The growing need for a bipartisan agreement on the future role of Australia
Traditionally, great powers have been defined by their global reach and ability to direct the flow of international affairs. There are a number of recognised great powers within the context of contemporary international relations – with Great Britain, France, India and Russia recognised as nuclear capable great powers, while Germany, Italy, Japan and increasingly Brazil are identified as conventional great powers.
Each of these nations combine a complex range of power indicators including a reasonable population size, advanced economic and industrial capabilities, diplomatic participation, cultural recognition and attractiveness and weight and military power projection capabilities – these power indicators are separated between traditional concepts of 'soft' and 'hard' power.
Interestingly, while these nations have played a critical role in the development of the international order, central to the success of these nations and their position within the international order is the largely bipartisan approach and commitment to developing, solidifying and enhancing the nation and its economic, political and strategic interests within the international community.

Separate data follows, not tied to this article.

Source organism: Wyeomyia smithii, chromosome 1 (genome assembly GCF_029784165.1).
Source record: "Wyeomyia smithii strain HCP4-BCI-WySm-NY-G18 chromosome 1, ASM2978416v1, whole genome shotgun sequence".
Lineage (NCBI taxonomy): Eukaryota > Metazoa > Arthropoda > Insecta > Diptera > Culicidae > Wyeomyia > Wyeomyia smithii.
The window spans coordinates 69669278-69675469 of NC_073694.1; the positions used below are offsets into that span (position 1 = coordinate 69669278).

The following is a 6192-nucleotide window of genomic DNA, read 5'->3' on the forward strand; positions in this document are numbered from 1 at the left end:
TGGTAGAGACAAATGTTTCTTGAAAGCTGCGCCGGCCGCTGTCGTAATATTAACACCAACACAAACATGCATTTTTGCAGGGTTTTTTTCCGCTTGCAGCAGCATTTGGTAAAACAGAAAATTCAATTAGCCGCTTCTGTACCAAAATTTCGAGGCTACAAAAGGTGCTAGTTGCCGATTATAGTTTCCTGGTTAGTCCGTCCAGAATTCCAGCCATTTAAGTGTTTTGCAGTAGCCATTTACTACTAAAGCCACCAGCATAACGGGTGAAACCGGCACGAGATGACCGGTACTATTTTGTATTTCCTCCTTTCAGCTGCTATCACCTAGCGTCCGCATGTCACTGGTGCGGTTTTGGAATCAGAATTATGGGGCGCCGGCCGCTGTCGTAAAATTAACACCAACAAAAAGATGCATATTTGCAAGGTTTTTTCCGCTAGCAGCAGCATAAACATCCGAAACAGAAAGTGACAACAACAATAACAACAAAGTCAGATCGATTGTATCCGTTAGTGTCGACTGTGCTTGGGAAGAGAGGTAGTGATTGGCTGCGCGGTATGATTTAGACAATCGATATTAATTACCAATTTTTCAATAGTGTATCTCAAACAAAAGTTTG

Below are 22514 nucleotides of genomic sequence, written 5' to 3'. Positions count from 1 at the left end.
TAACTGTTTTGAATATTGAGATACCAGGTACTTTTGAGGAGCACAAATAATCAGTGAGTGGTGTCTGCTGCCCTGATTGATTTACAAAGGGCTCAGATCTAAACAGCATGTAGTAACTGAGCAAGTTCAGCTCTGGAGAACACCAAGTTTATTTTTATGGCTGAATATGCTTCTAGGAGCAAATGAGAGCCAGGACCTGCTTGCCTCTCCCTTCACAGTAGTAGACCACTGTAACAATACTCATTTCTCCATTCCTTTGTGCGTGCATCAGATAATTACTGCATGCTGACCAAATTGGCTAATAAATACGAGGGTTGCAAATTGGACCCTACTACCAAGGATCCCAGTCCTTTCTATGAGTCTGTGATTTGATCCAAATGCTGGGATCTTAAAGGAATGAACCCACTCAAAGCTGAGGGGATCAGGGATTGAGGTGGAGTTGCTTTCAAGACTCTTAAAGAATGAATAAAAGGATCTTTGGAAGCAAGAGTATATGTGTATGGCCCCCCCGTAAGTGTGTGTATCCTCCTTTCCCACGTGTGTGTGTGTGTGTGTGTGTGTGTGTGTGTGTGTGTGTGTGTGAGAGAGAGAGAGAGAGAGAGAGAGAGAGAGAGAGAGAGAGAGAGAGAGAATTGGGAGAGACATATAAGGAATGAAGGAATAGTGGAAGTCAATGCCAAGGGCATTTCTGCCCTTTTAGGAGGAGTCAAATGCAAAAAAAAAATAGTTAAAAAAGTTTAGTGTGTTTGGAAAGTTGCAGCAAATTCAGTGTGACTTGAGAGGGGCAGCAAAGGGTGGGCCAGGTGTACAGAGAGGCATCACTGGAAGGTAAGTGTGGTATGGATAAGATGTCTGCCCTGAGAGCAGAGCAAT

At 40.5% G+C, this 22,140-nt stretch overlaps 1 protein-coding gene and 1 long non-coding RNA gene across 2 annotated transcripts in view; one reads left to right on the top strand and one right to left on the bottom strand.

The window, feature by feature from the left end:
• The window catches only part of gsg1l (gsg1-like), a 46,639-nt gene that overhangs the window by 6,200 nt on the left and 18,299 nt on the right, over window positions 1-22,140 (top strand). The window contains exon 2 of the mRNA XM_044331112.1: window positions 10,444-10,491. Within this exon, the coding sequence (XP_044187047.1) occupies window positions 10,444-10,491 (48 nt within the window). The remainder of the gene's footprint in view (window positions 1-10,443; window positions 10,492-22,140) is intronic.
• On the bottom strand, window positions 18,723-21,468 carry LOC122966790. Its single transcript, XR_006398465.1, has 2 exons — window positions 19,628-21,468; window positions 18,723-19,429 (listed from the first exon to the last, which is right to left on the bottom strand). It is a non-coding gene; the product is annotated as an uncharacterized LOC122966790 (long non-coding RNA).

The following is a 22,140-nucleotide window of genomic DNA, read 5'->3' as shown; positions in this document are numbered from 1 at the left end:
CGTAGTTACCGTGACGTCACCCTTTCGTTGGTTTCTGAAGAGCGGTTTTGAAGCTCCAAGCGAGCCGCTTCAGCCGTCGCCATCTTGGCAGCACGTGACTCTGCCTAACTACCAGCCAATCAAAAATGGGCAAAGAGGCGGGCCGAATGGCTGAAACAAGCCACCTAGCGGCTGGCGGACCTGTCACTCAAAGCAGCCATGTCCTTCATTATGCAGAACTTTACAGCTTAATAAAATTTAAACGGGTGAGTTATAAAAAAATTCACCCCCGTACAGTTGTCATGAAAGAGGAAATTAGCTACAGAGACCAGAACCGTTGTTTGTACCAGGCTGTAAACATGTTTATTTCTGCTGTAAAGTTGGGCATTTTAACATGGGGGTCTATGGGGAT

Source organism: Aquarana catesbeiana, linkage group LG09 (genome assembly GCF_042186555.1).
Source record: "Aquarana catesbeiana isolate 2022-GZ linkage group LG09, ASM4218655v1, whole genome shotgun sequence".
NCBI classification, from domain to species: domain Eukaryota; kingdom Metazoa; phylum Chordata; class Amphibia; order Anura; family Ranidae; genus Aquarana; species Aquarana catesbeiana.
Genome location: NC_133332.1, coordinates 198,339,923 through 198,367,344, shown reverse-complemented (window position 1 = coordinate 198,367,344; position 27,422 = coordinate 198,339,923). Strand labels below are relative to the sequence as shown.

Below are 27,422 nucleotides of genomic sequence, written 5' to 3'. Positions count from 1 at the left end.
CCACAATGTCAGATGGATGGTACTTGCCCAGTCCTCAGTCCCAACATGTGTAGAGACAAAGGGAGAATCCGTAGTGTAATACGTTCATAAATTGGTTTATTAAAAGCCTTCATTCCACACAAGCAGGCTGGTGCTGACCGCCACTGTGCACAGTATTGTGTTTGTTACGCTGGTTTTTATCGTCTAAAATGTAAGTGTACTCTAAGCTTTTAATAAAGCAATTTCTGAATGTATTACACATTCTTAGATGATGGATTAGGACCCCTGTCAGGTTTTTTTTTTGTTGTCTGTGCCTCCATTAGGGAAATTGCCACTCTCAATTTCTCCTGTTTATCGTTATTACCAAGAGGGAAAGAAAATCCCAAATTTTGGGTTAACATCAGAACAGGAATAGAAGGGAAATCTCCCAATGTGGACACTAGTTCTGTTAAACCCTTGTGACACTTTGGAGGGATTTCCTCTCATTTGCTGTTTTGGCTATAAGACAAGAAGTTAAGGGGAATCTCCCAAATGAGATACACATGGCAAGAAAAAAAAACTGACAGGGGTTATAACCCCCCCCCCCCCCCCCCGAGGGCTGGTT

In 1950, then prime minister Robert Menzies outlined not just a call to action for Australia, but also identified the nation's responsibility to support the development and maintenance of a peaceful world, saying: "If we want to make our contribution to the pacification of the world, it is our duty to present to the world the spectacle of a rich country with a great people, with an adequate population – with a population which may justly say to the rest of the world: 'We are here; we propose to maintain our integrity as a nation; and our warrant for that is that we are using the resources which God has given into our hands'."